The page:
U.S. Department of Agriculture: Animal and Plant Health Inspection Service


Document Type


Date of this Version



Journal of Wildlife Diseases (2024) 60(1): 95–104

doi: 10.7589/JWD-D-23-00060


United States government work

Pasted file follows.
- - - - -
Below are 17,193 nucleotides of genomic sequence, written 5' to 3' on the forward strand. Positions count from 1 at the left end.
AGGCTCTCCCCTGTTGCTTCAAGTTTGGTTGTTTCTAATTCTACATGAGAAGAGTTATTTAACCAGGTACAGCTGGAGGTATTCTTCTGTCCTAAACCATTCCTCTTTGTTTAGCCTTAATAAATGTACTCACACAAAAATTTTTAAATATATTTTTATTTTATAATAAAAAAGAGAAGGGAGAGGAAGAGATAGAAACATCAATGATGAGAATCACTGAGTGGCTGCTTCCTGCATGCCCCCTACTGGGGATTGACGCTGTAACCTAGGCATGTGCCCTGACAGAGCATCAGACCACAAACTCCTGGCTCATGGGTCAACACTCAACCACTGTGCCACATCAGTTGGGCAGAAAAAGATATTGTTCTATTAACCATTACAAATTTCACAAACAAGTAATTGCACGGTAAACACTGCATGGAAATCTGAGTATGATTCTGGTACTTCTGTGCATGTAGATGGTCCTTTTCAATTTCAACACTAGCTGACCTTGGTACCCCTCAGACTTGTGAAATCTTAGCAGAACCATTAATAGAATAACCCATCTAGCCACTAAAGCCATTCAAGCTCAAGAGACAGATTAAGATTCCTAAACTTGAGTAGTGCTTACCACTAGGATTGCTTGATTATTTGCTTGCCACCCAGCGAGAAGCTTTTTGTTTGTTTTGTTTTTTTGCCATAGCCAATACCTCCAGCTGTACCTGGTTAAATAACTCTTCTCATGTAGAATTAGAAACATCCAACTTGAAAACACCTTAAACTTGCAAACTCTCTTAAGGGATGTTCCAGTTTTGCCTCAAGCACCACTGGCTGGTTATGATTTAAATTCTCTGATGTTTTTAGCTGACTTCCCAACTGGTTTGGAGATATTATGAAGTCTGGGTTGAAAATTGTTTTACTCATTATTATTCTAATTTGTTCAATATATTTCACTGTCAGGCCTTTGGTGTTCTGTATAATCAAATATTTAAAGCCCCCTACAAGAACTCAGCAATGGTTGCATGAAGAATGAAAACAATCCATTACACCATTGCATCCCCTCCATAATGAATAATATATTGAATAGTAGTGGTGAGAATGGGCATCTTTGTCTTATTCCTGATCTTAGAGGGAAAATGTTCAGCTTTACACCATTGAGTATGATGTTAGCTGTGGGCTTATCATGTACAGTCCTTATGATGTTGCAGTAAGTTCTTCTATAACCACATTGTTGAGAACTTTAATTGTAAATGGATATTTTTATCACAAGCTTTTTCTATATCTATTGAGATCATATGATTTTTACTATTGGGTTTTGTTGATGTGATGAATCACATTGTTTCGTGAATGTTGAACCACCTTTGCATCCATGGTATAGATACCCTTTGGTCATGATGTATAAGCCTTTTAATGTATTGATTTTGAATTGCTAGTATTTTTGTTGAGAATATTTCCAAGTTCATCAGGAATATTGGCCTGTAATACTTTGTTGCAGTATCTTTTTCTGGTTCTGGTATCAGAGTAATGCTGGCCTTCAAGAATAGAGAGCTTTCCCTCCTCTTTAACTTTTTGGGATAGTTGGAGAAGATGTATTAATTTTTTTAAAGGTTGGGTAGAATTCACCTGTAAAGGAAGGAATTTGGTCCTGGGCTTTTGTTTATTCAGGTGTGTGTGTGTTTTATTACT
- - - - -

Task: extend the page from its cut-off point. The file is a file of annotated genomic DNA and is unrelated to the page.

Raccoons (Procyon lotor) are frequently handled using chemical immobilization in North America for management and research. In a controlled environment, we compared three drug combinations: ketamine-xylazine (KX), butorphanol-azaperone-medetomidine (BAM), and nalbuphinemedetomidine- azaperone (NalMed-A) for raccoon immobilization. In crossover comparisons, raccoons received a mean of the following: 8.66 mg/kg ketamine and 1.74 mg/kg xylazine (0.104 mL/kg KX); 0.464 mg/kg butorphanol, 0.155 mg/kg azaperone, and 0.185 mg/kg medetomidine (0.017 mL/kg BAM); and 0.800 mg/kg nalbuphine, 0.200 mg/kg azaperone, and 0.200 mg/kg medetomidine (0.020 mL/kg NalMed-A). Induction time was shortest with KX (mean6SE, 10.060.7 min) and longest with NalMed-A (13.061.3 min). A sampling procedure was completed on 89% (16/18), 72% (13/18), and 89% (16/18) of the raccoons administered KX, BAM, and NalMed-A, respectively. Reasons for incomplete sampling included inadequate immobilization (one KX and one NalMed-A), responsive behaviors (one each with KX, BAM, NalMed-A), or animal safety (four BAM). Mean recovery time for KX was 32.867.1 min without antagonizing and 28.665.2 min following delivery of an antagonist. Mean recovery time was 6.260.8 min for BAM and 5.160.5 min for NalMed-A after antagonizing. Only with KX were raccoons observed to recover without use of an antagonist. Supplemental oxygen was provided to 23% (3/13), 72% (13/18), and 71% (12/17) of raccoons immobilized with KX, BAM, and NalMed-A, respectively. Hypoxemia at ,80% oxygen saturation occurred in 0% (0/17), 27% (4/15), and 6% (1/16) of the raccoons administered KX, BAM, and NalMed-A, respectively; all raccoons fully recovered from chemical immobilization. All combinations could be used for raccoon immobilization; however, the need for delivery of supplemental oxygen to a majority of raccoons immobilized with BAM and NalMed-A may limit broader use of these agents for certain field studies involving capture, sample, and release of free-ranging animals from a practical standpoint.

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